“In a child’s eyes, a mother is a goddess. She can be glorious or terrible, benevolent or filled with wrath, but she commands love either way. I am convinced that this is the greatest power in the universe.” ~ N.K. Jemisin, The Hundred Thousand Kingdoms

This year I decided not to acknowledge the day you died. I have allowed that date way too much power. Instead, I acknowledge and celebrate your birth and life. I celebrate the time I got to spend with you. I celebrate the birthdays, the holidays, the ordinary days, the days you embarrassed me in public, the days you gave me a hiding punished me for misbehaving and the memory of being loved by you.

As I waltz down memory lane with you, I remember one small creepy fact…every other year I would say happy birthday to you too early. In fact, I would say it on the 21st of November. Somewhere in the churning engine of my mind, the fact that your birthday was the 27th not 21st could not be processed well into high school. It was something we both accepted. I could get an A in Math but I couldn’t get my mum’s birthday right smh. Each time, I stood in that long line to use the phone booth at my boarding school just to call and say happy birthday on the 21st, you would chuckle as say, “Ah mwanangu (my child), my birthday is next week.” and then we would laugh and have whatever catch-up the coins I had would allow. Can you imagine how weird it is for me that you died on the 21st of November?

Creepy memories aside….

Even though you came to every prize giving day, I remember one particular prize giving day in primary school. On this particular occasion I had come first. As I waited for them to call my name I could see you sitting at the very back of the hall giving no indication that you had secret plans. My name was called and the other parents clapped as normal folks do as I walked across the stage. Not you. As soon as you heard my name you jumped up, ankara wrap in hand, and worked your way into the wide passage and then proceeded to catch the entire hall, including me, off guard. You ululated and danced all the way to the front of the hall naija movie style AND in-between all of that, you still managed to shout “mwana wangu iyeye (that’s my child), haaadye chimwe chinhu (she doesn’t eat anything else)…kunze kwemabhuku (but her books)!!! All the while waving your wrap all over the show lol! If embarrassment could kill, I would have died right there. They haven’t made a gif that can capture the essence of an African woman celebrating just yet.

For a whole month I couldn’t even buy bread from the supermarket without a random person going “mwana wangu iyeye” and chuckling lol. The joys of living in a small town!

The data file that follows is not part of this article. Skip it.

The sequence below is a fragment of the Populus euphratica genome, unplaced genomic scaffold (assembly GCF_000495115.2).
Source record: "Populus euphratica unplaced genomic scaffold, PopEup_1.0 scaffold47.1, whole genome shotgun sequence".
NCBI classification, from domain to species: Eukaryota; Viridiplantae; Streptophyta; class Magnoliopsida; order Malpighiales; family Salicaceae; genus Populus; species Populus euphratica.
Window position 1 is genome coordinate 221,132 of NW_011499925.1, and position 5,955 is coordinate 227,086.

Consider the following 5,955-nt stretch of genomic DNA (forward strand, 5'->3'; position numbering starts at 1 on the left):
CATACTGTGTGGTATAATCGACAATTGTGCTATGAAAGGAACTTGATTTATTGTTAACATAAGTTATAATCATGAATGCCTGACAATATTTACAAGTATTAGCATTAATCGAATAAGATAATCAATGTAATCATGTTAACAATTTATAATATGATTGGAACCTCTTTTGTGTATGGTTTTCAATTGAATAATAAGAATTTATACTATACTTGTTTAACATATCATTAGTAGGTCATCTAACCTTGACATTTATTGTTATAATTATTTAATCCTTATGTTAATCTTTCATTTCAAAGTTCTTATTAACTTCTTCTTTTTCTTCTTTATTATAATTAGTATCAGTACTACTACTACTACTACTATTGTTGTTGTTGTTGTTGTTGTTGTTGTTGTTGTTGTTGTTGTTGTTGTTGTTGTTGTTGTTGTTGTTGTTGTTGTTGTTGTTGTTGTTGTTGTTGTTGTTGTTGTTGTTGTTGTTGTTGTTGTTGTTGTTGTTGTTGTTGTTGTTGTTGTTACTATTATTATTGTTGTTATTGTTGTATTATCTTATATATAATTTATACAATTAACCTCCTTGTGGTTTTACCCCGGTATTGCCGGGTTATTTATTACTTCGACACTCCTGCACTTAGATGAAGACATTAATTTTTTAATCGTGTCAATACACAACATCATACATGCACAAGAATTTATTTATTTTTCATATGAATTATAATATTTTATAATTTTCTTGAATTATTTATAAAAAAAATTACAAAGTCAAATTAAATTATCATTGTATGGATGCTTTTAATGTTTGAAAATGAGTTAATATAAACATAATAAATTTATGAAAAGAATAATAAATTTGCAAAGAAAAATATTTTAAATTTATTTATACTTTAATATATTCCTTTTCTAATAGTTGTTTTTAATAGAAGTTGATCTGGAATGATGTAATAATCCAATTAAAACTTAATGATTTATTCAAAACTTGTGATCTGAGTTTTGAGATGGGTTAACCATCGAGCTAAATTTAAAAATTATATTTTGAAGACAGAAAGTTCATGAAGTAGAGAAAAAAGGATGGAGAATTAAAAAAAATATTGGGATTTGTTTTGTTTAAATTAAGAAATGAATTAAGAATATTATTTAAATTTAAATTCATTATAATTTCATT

I remember my 18th birthday. You showed up at school and got the entire A Level stream to sing happy birthday to me while I prayed for the ground to open up and swallow me whole. (there’s a theme here mum). You bought me a 3D glass desk watch with a butterfly that rotated in time with the second hand of the clock. I still have it. It doesn’t work but I have it.

I remember the effort you put into Christmas especially when we were younger. No matter how much I tried, I could never catch you sneaking gifts into our beds late at night on Christmas eve. I remember searching high and low for the piggy bank I had asked for for Christmas one time. i couldn’t find it anywhere. It was afternoon on the 24th and I was very concerned. So I worked up my courage and came to you and said, “mhamha, I just wanted to remind you not to forget to buy Christmas presents. The shops will close soon.” Man! You were annoyed lol. I think you pinched me and told me gifts are not a guarantee. Lo and behold, when I opened my eyes the very next day, there was a piggy bank shaped gift right next to my pillow!

I remember crying my heart out while you held me when I discovered my ex boyfriend was cheating on me. AND then I remember calling to tell you he had asked for forgiveness and I was considering taking him back. You fired back, “absolutely not. He has made us cry enough. He will never change.” followed by some pretty strong language *chuckles*…when a mother fears for her puppy.

I remember your smile and how it hugged me.

I could go on forever. I have many many memories of you mum. It is a blessing to have had the opportunity to make them. I admit that it breaks my heart that you were not around to see me make it in life. You would probably laugh at the fact that grown men who are generally twice my size report to me at work. You made me mhamha and then I made it. I guess the right way to put it is #mamawemadeit

I also desperately wish you had been around to meet the man I am going to marry. You would have loved him and him you. His ridiculously big and warm family would have embraced you as they do me. Not to mention the fact that you would have been beside yourself with the excitement of planning the wedding 🙂 . Be that as it may, I trust that wherever your soul is, you are happy and at peace. We are doing ok. You armed us to survive and we have done more than just that. We are living and it’s all thanks to you.

“My mother taught me about the power of inspiration and courage, and she did it with a strength and a passion that I wish could be bottled.” ~ Carly Fiorina

I miss you but I know you are the bones in my spine and the blood in my veins and I celebrate you as you were, as you are, as you always will be…My Mother.

My mother was the most beautiful woman I ever saw. All I am I owe to my mother. I attribute my success in life to the moral, intellectual and physical education I received from her.” ~ George Washington